“This inflammatory reaction is known to be behind the death of many patients by what we call adult respiratory distress (SARS) and this is precipitated by many types of diseases, such as bacterial sepsis or acute pancreatitis or the one in a fire and inhales toxic fumes, “explains Melero.

What is the relationship between both events? Is this misunderstanding between two of our types of defenses what causes the aggravation of patients who end up in the ICU?

Ignacio Melero, in the center of the image, and his team at the University of Navarra Clinic.

Advanced microscopy put an even bigger magnifying glass on those macrophages to find out what kinds of messages they send to neutrophils. “What we are beginning to have is a very accurate picture of the mechanisms that cause tissue destruction and perpetuate and increase this inflammatory reaction“Says the immunologist.” Another thing we know is that some of the cytokines released by macrophages are among the best inducers of ‘nets’ in other cells. “

They are mechanisms that even these researchers do not fully understand, but that it is probably precipitating the virus itself.

Although these types of studies are classified as basic science, they end up having immediate applications. For example, a similar one at the University of Oxford ended up crystallizing in the use of corticosteroids such as dexamethasone in patients with severe covid-19.

Although these types of studies are classified as basic science, they end up having immediate applications

“We are focusing a lot on a cytokine called interleukin8“explains Melero. Fortunately, scientists have developed (for other purposes) drugs capable of blocking this type of activation. But autopsies have revealed something else.” Since we have the preliminary data on netosis, there is an enzyme called PAD4 which is absolutely necessary for this release of the ‘nets’ to occur, which in principle occurs to defend ourselves against bacteria and fungi “.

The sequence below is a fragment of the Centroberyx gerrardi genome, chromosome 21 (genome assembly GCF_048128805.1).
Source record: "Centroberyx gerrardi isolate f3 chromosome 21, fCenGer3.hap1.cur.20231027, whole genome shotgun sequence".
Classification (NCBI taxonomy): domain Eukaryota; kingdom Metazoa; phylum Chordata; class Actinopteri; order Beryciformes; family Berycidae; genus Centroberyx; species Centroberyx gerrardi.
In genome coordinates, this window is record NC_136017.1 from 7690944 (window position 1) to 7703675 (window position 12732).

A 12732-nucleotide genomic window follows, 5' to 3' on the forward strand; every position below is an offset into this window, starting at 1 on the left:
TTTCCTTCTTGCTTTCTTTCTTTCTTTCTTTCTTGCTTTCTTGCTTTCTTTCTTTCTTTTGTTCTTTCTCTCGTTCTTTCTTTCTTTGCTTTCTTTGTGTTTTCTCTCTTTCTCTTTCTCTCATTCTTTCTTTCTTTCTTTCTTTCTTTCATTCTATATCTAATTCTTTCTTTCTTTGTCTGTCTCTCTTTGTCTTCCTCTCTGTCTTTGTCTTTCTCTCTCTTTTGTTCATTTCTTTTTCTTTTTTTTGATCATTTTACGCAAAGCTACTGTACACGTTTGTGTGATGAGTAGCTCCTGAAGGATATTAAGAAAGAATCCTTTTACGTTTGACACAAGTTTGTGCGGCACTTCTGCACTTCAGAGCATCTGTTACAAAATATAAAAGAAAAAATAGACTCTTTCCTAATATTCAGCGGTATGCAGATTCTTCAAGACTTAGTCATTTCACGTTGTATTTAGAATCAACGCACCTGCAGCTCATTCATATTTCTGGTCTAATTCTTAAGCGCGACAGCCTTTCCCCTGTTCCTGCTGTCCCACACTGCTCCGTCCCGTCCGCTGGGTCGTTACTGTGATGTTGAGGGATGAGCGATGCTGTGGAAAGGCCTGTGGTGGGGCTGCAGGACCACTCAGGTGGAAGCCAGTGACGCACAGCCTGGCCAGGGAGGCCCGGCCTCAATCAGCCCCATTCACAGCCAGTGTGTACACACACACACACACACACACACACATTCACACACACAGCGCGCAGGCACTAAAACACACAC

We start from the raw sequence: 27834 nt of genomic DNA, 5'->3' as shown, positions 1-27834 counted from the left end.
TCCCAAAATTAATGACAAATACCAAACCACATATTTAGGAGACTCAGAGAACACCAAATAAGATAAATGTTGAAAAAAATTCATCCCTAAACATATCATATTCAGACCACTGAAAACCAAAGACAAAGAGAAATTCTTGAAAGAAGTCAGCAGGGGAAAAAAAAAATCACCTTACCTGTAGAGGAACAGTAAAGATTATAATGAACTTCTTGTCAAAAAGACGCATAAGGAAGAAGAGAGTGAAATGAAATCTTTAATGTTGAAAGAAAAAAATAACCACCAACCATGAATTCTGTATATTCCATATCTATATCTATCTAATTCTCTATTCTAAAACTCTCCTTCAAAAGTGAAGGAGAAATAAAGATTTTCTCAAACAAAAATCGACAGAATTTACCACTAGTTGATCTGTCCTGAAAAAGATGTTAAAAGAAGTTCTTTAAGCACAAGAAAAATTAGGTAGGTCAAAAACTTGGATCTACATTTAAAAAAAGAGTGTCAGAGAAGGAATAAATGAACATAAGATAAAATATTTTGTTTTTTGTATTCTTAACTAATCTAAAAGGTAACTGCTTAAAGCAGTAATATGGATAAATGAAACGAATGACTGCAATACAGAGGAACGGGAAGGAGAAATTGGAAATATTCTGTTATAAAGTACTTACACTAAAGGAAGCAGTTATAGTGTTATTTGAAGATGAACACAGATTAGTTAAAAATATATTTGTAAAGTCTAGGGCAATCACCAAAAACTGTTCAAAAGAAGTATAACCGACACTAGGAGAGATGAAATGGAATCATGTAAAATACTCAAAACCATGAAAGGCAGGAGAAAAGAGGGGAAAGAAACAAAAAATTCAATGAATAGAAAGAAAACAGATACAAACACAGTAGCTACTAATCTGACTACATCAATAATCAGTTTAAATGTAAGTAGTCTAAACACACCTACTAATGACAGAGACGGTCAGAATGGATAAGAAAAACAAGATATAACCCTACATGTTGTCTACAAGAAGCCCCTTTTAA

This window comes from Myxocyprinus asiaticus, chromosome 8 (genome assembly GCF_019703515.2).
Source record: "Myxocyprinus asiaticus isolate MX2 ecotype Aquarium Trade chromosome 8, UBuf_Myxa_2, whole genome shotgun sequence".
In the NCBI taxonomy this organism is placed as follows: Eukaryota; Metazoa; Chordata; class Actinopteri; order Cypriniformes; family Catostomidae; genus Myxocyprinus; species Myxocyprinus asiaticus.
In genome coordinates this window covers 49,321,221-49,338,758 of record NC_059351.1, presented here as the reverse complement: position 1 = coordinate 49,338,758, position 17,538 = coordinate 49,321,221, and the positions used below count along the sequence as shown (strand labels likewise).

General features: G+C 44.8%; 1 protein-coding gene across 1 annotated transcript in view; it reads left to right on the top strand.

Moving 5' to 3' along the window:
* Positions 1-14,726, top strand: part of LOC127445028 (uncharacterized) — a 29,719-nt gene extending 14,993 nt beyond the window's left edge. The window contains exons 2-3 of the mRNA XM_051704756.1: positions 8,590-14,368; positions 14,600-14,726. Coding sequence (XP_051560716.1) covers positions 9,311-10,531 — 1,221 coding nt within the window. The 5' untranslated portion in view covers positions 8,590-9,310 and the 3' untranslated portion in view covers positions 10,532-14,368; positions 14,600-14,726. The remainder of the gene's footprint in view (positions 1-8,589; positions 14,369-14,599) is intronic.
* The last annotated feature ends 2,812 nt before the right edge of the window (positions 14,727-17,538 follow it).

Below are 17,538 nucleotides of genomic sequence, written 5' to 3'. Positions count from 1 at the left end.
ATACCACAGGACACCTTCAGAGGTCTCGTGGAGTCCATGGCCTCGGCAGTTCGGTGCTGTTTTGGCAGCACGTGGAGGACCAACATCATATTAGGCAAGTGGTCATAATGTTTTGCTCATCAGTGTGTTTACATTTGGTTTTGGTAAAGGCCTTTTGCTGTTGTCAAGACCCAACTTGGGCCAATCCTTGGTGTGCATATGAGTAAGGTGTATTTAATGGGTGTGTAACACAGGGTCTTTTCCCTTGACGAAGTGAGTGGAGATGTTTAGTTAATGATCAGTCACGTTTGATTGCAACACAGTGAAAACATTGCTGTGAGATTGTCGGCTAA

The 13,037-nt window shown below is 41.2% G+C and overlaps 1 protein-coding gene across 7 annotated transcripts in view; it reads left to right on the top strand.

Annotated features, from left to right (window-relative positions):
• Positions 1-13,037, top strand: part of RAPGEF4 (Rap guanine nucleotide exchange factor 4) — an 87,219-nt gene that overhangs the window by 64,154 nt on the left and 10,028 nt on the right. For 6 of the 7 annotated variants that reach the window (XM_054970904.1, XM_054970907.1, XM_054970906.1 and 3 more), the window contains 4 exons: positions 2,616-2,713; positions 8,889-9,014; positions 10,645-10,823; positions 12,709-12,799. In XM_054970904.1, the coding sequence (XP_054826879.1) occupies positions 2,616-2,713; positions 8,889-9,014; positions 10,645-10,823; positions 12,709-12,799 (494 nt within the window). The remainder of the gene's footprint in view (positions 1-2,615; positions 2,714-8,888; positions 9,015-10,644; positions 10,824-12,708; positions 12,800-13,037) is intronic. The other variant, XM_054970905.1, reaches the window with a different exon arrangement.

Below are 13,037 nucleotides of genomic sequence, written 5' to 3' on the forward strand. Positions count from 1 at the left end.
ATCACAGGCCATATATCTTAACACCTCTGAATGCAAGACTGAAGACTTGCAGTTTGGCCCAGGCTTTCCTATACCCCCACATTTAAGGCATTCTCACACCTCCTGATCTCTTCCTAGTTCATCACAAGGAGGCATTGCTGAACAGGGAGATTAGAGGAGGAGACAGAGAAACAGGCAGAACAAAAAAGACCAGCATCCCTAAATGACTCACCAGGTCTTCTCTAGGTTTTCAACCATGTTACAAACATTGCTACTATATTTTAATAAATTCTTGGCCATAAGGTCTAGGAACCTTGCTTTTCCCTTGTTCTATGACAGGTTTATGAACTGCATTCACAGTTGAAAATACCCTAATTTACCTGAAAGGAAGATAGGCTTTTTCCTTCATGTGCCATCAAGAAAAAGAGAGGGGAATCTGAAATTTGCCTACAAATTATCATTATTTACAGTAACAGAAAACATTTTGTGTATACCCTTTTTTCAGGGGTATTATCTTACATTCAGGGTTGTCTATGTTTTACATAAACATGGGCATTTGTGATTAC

Again, there are already PAD4 inhibitors that have been developed for other diseases and in which pharmaceutical companies like GSK or Bristol-Myers Squibb already work. The strategy, as you will see, is to short-circuit the signals that SARS-CoV-2 sends our immune police to provoke an exaggerated response, which ends up killing us.

The answers would never have been revealed to us were it not for the generosity of the patients who agreed to donate organ samples from their loved ones to science, something Melero insists on underlining. “They are very precise samples of tissue that have not been obtaining for different very complicated logistical reasons“, he admits,” but they are proving very valuable in trying to identify the weak points of the pathogens of this viral infection, and once discovered, identify which ones are actionable or interventible and try to direct therapeutic tools on them “.